As a religious studies scholar who has learned a lot from Anishinaabe people about the distinctive contours of their religious traditions, I used to think this stemmed largely from the intellectual difficulties of squaring the circles of Native traditions with the Western category of religion. Native peoples, after all, frequently say they have no word for religion. And what the UN Declaration on the Rights of Indigenous Peoples (2007) calls their “spiritual relationships with traditional lands” makes Native peoples unique for the way their religions are everywhere and nowhere at once.
Here, briefly, are some facets of Native American religions that elude conventional wisdom and even scholarly wisdom about religion. First, Native religions are many not one, each one encompassing a range of beliefs without the creedal or institutional structures that give familiar shape to other religions. Amid this diversity, one thing Native religions share is having been forcibly interrupted by settler colonialism and missions, even criminalized under U.S. administrative law between 1883 and 1934. Native religions are decidedly oral. They are oriented toward sacred lands in ways that defy most Christian analogies. They are integrated with other, less visibly religious aspects of lifeways where the sacred is not very clearly set off from "profane" matters of economic livelihood or political organization. Religious beliefs and practices are often markedly local, rooted in particular peoples living on particular lands and waters, rather than universal propositions applying to everyone. No one tries to convert you to Navajo religion, for example. Most importantly here, they are matters of collective obligation, elementally the province of communities and individual belief, faith, or subjective experience. As Vine Deloria Jr. put it in God is Red, “There is no salvation in tribal religions apart from the continuance of the tribe itself” .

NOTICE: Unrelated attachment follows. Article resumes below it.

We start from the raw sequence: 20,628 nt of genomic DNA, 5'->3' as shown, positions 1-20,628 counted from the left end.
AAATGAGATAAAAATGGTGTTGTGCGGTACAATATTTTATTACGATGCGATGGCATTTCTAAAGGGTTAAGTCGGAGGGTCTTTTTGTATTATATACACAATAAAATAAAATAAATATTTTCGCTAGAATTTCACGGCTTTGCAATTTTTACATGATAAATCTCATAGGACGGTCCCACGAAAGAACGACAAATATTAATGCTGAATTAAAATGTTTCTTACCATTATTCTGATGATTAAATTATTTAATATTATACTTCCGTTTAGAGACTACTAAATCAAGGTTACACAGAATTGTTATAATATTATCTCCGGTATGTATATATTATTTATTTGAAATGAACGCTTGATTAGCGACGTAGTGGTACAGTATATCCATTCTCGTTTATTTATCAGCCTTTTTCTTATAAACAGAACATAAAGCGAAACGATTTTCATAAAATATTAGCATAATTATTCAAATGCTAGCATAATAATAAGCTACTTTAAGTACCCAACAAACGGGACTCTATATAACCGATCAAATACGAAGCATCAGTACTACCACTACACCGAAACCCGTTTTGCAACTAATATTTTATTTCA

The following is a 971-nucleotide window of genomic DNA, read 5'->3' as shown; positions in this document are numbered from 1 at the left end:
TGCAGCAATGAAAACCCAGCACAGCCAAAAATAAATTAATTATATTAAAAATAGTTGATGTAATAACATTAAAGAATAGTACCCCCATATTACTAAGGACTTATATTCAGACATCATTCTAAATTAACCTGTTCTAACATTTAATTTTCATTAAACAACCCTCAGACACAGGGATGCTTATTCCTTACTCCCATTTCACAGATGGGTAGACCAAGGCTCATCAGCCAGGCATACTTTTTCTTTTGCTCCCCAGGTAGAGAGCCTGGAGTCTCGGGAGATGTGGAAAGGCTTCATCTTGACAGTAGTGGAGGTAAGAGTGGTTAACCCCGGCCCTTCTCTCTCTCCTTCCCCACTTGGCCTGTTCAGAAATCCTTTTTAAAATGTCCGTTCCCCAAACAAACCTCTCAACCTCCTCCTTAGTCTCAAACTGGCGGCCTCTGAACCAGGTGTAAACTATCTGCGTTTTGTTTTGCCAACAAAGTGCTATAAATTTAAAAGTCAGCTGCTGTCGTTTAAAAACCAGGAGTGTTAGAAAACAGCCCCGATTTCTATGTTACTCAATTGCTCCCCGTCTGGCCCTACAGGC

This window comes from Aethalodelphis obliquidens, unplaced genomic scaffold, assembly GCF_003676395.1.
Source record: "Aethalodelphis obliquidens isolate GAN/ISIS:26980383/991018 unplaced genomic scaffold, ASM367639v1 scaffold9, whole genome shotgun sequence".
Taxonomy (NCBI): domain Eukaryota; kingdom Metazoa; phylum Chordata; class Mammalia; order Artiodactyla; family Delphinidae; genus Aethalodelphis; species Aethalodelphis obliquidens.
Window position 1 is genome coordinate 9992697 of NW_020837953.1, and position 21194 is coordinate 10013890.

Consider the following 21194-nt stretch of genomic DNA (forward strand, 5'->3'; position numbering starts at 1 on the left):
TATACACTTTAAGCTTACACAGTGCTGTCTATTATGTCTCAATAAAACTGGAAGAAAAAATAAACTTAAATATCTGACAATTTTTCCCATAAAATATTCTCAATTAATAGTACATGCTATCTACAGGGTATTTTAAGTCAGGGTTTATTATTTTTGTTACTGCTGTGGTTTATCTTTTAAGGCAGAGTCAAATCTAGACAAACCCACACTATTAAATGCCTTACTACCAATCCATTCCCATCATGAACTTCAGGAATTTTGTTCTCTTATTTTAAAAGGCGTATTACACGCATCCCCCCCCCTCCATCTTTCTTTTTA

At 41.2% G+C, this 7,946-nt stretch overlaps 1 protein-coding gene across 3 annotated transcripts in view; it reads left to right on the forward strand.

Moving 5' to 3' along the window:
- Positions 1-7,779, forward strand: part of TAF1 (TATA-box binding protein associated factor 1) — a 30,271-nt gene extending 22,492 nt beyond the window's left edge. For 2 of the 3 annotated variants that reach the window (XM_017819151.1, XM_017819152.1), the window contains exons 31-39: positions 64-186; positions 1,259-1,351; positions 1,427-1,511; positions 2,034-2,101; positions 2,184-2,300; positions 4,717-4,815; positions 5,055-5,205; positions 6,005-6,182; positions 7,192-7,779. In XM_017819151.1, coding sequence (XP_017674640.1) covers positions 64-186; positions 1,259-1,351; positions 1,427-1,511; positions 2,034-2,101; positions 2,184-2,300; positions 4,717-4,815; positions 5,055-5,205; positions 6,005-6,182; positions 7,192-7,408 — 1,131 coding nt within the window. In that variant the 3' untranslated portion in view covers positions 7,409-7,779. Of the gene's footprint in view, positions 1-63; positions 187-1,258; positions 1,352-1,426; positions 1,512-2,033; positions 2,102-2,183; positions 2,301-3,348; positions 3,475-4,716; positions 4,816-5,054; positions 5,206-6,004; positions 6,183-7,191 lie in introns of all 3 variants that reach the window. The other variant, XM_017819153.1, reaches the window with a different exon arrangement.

Challenges of Religious Freedom Framework
To be sure, Native traditions don’t tidily fit in the boxes of “religion,” conventionally understood. But in the course of research for Defend the Sacred: Native American Religious Freedom, I came to the view that the problem runs far deeper than can be addressed by educating judges about the religiousness of Native religions. Consider the example of the controversy over a ski resort’s plan to make artificial snow on Arizona’s San Francisco Peaks with treated wastewater discharge from the city of Flagstaff. Called Dook’o’oosłííd (Shining-on-top, in Navajo), it is one of the four holy peaks that mark Navajo land, an object of daily prayer, and no “it” at all but a spiritual presence necessary for all Navajo ceremony and healing. The site is also significant to the Hopi, who believe that upon death they go to the peaks to live as ancestors and return to the Hopi mesas as life-giving rain.
In 2008, the Ninth Circuit Court of Appeals agreed with over 90 factual findings about the religious beliefs of Navajo, Hopi, and four other Native nations who claimed protections from the snow making under the Religious Freedom Restoration Act (RFRA), but the court found that spraying treated wastewater created no “substantial burden” on religious exercise to trigger the protections. Citing Lyng v. Northwest Indian Cemetery Protective Association (1988), which denied Native religious freedom claims to sacred lands under the First Amendment arguing there would be “no stopping place” to Native claims to lands, the appeals court found that the sewage effluent only “decreased spiritual fulfillment” of the Native peoples .